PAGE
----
The Fortunes of Africa: A 5000-Year History of Wealth, Greed, and Endeavor

Language: English

Pages: 784

ISBN: 1610394593

Format: PDF / Kindle (mobi) / ePub


Africa has been coveted for its riches ever since the era of the Pharaohs. In past centuries, it was the lure of gold, ivory, and slaves that drew fortune-seekers, merchant-adventurers, and conquerors from afar. In modern times, the focus of attention is on oil, diamonds, and other valuable minerals.

Land was another prize. The Romans relied on their colonies in northern Africa for vital grain shipments to feed the population of Rome. Arab invaders followed in their wake, eventually colonizing the entire region. More recently, foreign corporations have acquired huge tracts of land to secure food supplies needed abroad, just as the Romans did.

In this vast and vivid panorama of history, Martin Meredith follows the fortunes of Africa over a period of 5,000 years. With compelling narrative, he traces the rise and fall of ancient kingdoms and empires; the spread of Christianity and Islam; the enduring quest for gold and other riches; the exploits of explorers and missionaries; and the impact of European colonization. He examines, too, the fate of modern African states and concludes with a glimpse of their future.

His cast of characters includes religious leaders, mining magnates, warlords, dictators, and many other legendary figures—among them Mansa Musa, ruler of the medieval Mali empire, said to be the richest man the world has ever known. “I speak of Africa,” Shakespeare wrote, “and of golden joys.” This is history on an epic scale.

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Barth found calicoes from Manchester, silks and sugars from France, red cloth from Saxony, beads from Venice and Trieste, mirrors and needles from Nuremberg, razors from Austria, sword blades from Solingen in Germany, paper from Italy. Although the Sokoto Caliphate lost much of its early reforming zeal, slipping back into decadence and corruption, it held together as an Islamic state until the end of the nineteenth century. Like the rest of west Africa, however, it was eventually confronted by the growing encroachment of European powers.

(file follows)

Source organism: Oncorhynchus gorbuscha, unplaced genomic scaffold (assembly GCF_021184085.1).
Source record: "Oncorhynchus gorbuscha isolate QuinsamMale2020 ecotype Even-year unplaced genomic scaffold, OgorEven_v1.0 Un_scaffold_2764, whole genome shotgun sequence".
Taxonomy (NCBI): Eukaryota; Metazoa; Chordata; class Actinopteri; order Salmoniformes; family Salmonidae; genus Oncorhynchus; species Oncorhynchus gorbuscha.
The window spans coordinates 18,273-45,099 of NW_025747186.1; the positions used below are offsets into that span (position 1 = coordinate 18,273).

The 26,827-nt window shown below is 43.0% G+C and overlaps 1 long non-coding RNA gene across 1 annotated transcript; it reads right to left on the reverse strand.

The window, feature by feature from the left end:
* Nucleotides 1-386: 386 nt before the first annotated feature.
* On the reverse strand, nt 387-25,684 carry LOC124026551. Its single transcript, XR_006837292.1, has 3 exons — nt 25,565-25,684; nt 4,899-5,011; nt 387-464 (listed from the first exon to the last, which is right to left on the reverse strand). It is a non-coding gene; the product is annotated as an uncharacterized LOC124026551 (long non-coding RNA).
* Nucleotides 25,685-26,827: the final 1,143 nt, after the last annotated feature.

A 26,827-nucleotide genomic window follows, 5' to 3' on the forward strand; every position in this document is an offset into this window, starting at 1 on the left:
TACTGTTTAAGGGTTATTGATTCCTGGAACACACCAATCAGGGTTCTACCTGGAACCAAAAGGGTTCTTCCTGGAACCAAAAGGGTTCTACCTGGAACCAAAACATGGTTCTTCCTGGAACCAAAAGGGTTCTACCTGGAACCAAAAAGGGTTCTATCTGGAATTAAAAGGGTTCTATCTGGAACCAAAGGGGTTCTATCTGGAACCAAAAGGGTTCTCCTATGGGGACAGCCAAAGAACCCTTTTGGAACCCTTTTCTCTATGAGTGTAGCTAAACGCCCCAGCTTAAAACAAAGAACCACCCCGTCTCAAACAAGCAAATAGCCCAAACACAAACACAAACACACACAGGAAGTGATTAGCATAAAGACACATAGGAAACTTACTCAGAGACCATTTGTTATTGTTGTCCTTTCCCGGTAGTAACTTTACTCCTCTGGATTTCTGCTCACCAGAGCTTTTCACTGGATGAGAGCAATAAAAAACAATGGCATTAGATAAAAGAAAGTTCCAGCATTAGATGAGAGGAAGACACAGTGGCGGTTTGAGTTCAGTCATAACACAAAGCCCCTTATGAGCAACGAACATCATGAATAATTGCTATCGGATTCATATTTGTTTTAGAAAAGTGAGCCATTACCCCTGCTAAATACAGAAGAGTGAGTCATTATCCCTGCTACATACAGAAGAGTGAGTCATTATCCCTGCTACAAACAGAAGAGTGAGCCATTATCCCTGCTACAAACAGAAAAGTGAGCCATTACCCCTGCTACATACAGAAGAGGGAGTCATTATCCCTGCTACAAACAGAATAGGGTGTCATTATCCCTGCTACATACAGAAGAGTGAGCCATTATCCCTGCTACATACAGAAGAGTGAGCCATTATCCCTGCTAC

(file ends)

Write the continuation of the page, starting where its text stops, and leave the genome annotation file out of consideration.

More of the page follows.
When the Bargain is made they are brought away . . . They appear to be very dejected when brought on board. The Men are put into Irons, in which Situation they remain during the whole of the Middle Passage, unless when they are sick. During the eighteenth century, some 904,000 slaves were exported from trading ports on the Niger Delta and Cross River. A fourth region which started to deliver huge numbers of slaves for sale in the eighteenth century was the Gold Coast. Hitherto, the Gold Coast had been a market for slave imports.

White slave labour helped build the Mole, a large breakwater protecting the harbour, dragging giant blocks of rock weighing twenty tons or more from hills outside the city. Tunis and Tripoli held about 7,500 Christian captives over the same period. The ports of Algiers, Tunis and Tripoli also served as a haven for thousands of European pirates, many of whom ‘turned Turk’ and who joined in the plunder of Christian shipping with equal enthusiasm, sharing the profits with ruling officials. ‘If I met my own father at sea I would rob him and sell him when I was done,’ boasted John Ward, an infamous seventeenth-century English pirate based in Tunis.

It is not victory that we have gained, for we have driven our swords into our own bodies . . . Through carrying on this war and abandoning the Faith of our ancestors, we have become a byword among the pagans and Arabs. Exhausted and depressed, Susenyos returned to Dankaz, issued a proclamation granting his subjects freedom of religion and abdicated in favour of Fasilidas. He died a few months later, having been given the last rite by a Portuguese priest and was buried in a church that Pedro Paez had constructed.

Women who come before the sultan are naked and unveiled, and so are his daughters. On the night of the twenty-seventh of Ramadan I saw about a hundred naked slave girls come out of his palace with food; with them were two daughters of the sultan with full breasts and they had no veil. Later in the fourteenth century, the Mali empire, weakened by dynastic quarrels, began to disintegrate; tributary states asserted their independence; Tuareg nomads invaded from the north; Fulbe cattlemen infiltrated from the west; Mossi horsemen raided from the south.

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